The exhibition "Project Solana Ulcinj," co-curated by Lootsma and Katharina Weinberger and commissioned by Dijana Vucinic and the Ministry of Sustainable Development and Tourism, features four proposals for the re-use/re-purposing/re-programming of a former industrial site in Montenegro. With an eye on not only sustainability, but also natural and economic viability, four firms proposed different spatial strategies to transform what Lootsma calls an "unreal man-made artificial and abstract landscape."

Video: Daily Life, Daily Tao – Jingyu Liang Discusses the Chinese Pavilion at the 2016 Venice Biennale

12:00 - 15 July, 2016

In this interview, curator Jingyu Liang of Approach Architecture Studio discusses the concept behind "Daily Design, Daily Tao – Back to the Ignored Front," the theme of the Chinese Pavilion at the 2016 Venice Biennale. Responding to 2016 Biennale director Alejandro Aravena's overall theme of "Reporting From the Front," the pavilion takes an introspective look at China's own architectural front, and the impact that the country's ongoing development boom has had on Chinese architecture.

AD Interviews: Amale Andraos / Columbia University's GSAPP

14:00 - 3 January, 2016

We recently sat down with Amale Andraos, co-founder of WORKac, about her past year as the new dean of Columbia University’s Graduate School of Architecture, Planning and Preservation (GSAPP). Appointed as the University’s dean in September 2014, Andraos has made steps to improve the program’s connectivity within itself and challenge students and faculty with considering the role of discourse in architecture.

AD Interviews: Francis Kéré / Chicago Architecture Biennial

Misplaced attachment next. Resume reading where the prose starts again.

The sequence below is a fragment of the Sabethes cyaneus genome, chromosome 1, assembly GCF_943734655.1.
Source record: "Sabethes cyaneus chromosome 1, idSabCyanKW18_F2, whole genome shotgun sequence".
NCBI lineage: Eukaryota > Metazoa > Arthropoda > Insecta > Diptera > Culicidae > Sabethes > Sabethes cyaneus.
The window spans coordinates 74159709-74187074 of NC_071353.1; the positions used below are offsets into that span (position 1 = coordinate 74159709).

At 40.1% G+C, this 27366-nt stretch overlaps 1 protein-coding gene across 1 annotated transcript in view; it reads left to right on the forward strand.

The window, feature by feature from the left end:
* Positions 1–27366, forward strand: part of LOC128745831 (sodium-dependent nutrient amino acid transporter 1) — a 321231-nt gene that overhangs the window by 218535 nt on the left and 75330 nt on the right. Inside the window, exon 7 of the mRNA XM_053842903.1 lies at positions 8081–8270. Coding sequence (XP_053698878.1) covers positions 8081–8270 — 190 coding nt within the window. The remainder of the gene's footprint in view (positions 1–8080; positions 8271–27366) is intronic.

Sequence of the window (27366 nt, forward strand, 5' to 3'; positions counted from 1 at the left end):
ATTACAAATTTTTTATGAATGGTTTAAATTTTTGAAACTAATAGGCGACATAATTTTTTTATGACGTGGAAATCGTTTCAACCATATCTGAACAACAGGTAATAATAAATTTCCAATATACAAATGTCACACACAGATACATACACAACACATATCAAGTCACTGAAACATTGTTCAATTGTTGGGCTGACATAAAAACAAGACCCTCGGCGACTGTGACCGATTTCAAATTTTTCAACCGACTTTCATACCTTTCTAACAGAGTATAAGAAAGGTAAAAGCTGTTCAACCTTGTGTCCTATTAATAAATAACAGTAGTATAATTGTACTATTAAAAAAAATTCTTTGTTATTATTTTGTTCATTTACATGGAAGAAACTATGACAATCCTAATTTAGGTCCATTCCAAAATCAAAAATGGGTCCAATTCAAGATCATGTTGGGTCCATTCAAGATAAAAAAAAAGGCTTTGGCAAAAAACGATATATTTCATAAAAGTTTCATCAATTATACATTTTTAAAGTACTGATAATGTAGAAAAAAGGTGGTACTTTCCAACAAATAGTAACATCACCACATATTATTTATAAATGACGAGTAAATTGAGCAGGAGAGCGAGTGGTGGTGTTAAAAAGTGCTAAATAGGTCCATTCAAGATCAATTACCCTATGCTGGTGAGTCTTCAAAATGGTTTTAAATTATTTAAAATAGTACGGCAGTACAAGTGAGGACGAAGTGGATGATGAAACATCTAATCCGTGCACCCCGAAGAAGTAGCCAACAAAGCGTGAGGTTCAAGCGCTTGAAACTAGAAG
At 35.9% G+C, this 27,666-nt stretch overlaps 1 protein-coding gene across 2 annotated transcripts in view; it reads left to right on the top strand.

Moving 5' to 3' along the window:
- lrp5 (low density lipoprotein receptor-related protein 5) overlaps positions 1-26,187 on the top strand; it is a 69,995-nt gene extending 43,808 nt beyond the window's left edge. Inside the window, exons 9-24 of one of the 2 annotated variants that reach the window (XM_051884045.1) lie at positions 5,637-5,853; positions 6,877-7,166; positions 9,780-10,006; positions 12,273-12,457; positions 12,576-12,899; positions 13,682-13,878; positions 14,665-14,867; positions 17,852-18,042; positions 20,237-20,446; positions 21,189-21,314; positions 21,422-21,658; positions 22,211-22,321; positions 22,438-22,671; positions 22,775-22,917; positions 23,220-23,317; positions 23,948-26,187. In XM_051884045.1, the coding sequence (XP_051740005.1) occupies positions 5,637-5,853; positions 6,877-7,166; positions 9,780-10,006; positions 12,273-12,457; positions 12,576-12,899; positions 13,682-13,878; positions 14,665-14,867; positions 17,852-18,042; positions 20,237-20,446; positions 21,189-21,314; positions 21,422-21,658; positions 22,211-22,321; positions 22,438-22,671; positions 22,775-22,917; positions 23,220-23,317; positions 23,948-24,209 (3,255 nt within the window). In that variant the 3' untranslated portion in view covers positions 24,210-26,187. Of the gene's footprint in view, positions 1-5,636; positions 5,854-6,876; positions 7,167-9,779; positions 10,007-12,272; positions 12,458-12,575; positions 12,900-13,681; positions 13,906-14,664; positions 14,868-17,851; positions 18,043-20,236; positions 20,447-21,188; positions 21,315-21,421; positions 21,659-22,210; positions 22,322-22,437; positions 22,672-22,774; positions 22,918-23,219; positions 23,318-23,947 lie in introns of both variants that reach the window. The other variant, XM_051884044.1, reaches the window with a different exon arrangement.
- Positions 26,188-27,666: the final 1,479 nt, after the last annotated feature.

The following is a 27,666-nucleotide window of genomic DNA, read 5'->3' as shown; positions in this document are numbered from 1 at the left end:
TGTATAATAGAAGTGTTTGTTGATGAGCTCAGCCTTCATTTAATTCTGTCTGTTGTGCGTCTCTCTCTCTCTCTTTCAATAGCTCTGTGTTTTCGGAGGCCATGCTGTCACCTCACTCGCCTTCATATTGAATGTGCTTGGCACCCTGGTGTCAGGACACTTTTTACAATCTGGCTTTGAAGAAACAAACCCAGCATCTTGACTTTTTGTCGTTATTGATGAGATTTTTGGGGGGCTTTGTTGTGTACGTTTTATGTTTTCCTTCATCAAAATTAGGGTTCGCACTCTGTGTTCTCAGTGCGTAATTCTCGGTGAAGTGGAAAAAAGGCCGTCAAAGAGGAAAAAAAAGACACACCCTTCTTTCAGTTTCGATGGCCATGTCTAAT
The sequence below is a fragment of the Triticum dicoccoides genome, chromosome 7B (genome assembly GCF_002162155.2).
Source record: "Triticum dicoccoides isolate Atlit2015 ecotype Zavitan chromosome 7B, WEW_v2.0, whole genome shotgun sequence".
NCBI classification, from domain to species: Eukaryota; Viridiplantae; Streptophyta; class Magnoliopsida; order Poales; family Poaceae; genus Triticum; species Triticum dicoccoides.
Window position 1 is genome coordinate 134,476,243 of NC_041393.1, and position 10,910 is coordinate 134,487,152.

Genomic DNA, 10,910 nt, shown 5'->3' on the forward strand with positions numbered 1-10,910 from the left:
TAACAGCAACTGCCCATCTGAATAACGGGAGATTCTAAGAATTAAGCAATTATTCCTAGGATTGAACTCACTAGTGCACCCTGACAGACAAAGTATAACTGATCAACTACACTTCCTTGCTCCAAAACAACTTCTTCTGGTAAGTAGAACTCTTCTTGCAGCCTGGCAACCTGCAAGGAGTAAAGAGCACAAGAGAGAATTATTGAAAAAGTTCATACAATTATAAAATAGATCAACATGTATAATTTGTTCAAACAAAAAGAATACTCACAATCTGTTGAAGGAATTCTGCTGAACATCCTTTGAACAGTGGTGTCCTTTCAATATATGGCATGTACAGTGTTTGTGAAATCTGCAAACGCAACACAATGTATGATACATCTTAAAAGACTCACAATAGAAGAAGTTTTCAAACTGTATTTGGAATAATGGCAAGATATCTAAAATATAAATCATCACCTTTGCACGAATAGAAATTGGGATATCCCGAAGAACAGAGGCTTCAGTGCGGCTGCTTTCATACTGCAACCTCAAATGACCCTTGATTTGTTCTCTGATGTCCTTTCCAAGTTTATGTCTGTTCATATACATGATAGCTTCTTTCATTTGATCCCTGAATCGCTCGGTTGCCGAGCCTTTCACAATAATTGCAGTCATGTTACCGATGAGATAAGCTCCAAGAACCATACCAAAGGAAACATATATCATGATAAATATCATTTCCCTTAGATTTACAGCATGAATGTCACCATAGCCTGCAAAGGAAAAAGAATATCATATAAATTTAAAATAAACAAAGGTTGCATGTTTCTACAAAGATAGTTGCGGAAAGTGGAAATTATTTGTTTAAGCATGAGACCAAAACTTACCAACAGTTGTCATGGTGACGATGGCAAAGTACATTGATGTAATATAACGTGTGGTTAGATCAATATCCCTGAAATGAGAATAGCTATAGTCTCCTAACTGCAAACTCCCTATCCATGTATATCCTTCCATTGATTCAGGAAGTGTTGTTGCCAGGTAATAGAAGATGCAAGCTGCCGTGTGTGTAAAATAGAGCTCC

16:00 - 26 November, 2015

Kéré Architecture’s “Place for Gathering” exhibition at the Chicago Architecture Biennial creates a meeting place at the entrance to the Chicago Cultural Center. Made from a locally sourced material (wood), the exhibition emits a fresh, natural smell, and creates a place for people to meet, connect and share “differing cultural narratives, traditions and aspirations," writes Kéré in the official Chicago Biennale Guidebook.

Selected by ArchDaily Editors as one of their favorite exhibitions at the Biennial, “Place for Gathering” is based on two themes that are central to the work of Francis Kéré: “maximizing local resources and facilitating the exchange of ideas and knowledge." Listen to Kéré explain the inspiration and philosophy behind the exhibition in the video above.

AD Interviews: Vicente Guallart / Moscow Urban Forum

08:00 - 10 November, 2015

During the 2015 Moscow Urban Forum, city experts from different regions and countries united to exchange practices, projects, and trends. The event fueled discussion on the city of Moscow, which is currently working on its expansion plans, new transport infrastructure, and a series of urban initiatives that are having a positive impact on the quality of life in the city.

AD Interviews: Sou Fujimoto / Chicago Architecture Biennial

12:05 - 23 October, 2015